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Manure and nitrates in United States courts

Most people are aware of the lawsuit currently going on between the Des Moines Water Works utility and three county drainage districts upstream of its water supply over nitrates in in Des Moines drinking water.  A lesser known case, but equally important for agriculture, is the one decided against Cow Palace LLC, a dairy farm, by the Eastern District Court of Washington State.  There is a well-written article by several Minnesota lawyers and economists here that discusses the implications of these two cases.  Take a look.

My understanding of the law is about on par with my understanding of astrophysics, so a lot of the “legalese” is above my head.  But a few lines really stood out to me that relate to the Cow Palace/Dairy Farm case, manure application, and environmental risk.

“The RCRA agricultural-waste exemption was limited by the court, which held that manure is to be regulated as a solid waste similar to garbage if it is ‘handled and used in a manner that its usefulness as a fertilizer is eliminated’…In the Dairy Farm case, the court essentially shifted the burden to the farm or livestock operation to show that manure is only being applied to land as a beneficial fertilizer to be used by crops in the root zone.”

A little background on the Cow Palace/Dairy Farm case: a dairy farm operator in Washington State was sued by two community groups that claimed the farm was violating the Resource Conservation and Recovery Act (RCRA), which prohibits the disposal of solid waste to the land.  Manure is generally considered exempt from this law because it’s used as a fertilizer source on the land.  However, what the court did by ruling in favor of the community groups was suggest there are limits to that exemption, and that those limits relate to whether the manure application was intended to fertilize crops or to dispose of manure.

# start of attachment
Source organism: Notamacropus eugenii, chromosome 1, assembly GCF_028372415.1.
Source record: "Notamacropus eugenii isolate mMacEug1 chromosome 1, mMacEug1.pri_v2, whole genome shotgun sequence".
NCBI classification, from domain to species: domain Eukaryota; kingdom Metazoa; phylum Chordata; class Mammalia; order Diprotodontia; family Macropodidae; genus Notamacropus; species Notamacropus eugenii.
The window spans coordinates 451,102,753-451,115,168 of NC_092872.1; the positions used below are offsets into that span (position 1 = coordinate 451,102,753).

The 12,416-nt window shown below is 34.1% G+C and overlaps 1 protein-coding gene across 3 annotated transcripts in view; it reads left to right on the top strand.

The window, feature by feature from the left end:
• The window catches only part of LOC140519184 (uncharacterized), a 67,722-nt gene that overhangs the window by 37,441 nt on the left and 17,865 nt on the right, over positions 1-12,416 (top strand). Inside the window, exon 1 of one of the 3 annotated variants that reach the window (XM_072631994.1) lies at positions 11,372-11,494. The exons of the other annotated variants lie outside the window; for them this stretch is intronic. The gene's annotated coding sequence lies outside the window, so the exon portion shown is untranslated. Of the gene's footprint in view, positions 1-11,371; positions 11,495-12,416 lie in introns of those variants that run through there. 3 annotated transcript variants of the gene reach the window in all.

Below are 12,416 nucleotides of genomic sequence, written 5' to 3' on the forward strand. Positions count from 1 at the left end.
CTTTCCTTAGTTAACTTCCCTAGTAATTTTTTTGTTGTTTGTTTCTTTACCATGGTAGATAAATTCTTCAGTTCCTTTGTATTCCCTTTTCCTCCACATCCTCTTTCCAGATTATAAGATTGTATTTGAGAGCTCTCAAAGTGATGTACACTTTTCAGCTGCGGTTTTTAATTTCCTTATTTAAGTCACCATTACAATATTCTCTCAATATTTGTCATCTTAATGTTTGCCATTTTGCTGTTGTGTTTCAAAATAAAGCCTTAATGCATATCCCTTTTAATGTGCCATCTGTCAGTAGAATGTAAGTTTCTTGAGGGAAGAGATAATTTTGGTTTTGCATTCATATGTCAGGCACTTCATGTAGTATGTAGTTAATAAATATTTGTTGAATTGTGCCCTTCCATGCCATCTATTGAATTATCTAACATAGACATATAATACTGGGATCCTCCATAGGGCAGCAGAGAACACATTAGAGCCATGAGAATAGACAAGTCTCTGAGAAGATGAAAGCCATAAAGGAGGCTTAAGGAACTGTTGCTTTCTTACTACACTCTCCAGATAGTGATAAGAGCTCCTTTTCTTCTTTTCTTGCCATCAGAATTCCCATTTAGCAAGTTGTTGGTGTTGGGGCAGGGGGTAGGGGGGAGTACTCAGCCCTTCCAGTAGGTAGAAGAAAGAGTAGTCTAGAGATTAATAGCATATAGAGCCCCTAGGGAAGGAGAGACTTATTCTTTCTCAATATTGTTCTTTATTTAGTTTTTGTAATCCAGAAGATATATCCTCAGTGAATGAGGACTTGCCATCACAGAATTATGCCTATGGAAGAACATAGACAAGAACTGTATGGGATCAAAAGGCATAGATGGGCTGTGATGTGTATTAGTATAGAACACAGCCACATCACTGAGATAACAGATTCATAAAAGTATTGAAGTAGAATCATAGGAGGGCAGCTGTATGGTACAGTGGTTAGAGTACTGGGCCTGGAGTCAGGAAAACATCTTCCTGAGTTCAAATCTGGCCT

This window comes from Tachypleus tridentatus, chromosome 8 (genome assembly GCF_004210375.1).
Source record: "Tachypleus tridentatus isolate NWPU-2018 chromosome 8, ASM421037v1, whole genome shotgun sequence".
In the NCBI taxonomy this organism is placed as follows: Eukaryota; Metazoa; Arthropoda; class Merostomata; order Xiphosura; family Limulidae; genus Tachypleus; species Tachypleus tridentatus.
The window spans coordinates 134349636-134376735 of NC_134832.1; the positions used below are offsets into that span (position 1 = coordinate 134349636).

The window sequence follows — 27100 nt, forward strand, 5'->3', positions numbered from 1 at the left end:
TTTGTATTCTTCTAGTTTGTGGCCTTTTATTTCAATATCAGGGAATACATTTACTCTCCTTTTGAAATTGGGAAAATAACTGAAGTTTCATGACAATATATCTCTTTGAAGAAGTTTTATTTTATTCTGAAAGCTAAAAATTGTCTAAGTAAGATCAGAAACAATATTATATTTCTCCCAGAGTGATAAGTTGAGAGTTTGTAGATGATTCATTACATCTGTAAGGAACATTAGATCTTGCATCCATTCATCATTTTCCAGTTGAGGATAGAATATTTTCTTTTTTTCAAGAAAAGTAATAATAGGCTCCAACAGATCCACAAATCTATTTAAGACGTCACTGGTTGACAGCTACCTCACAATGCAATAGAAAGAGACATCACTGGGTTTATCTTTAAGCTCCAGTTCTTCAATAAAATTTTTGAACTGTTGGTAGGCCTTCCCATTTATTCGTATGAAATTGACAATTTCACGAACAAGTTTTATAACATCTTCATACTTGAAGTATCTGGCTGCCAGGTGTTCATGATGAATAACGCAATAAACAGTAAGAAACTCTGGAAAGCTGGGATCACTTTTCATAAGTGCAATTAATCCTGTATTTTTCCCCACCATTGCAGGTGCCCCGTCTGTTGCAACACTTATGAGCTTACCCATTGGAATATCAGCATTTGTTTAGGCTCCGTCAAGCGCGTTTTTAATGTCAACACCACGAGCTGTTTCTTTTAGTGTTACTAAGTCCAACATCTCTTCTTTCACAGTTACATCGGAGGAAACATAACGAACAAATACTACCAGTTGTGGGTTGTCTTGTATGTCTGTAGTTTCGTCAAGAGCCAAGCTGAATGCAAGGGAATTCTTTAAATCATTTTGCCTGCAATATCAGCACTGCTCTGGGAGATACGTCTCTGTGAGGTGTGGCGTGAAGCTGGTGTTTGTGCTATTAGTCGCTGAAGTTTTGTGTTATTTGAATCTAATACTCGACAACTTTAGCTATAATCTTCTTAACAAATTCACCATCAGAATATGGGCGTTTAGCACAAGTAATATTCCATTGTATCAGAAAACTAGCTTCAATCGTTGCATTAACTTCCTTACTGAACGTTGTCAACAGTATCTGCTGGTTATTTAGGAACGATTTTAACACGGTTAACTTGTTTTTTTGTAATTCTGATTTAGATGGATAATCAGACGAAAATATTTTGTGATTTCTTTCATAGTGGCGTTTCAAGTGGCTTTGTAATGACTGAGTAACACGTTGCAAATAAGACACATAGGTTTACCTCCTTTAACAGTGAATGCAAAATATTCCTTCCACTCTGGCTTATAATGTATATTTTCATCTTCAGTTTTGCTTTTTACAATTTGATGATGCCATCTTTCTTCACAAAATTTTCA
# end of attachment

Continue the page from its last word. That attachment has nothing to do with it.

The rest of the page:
Here are my thoughts on what this court case means for farmers:     

1. It’s putting the burden on farmers to show they’re applying nutrients in manure at agronomic rates- no more than what the crop will be taking up.  Cow Palace/Dairy Farm got in trouble because they were applying manure to empty out the lagoon, not to apply to cropland at agronomic rates.

2. It’s really important to keep records of manure applications and manure analysis results so you can demonstrate you were applying at agronomic rates.

3. It points out the legal importance of following good manure management practices.  Practices have to be defensible, and the best way to do this is by following University research-based guidelines and replicated on-farm research.  University of Minnesota publications and fact sheets regarding manure application can be found here.

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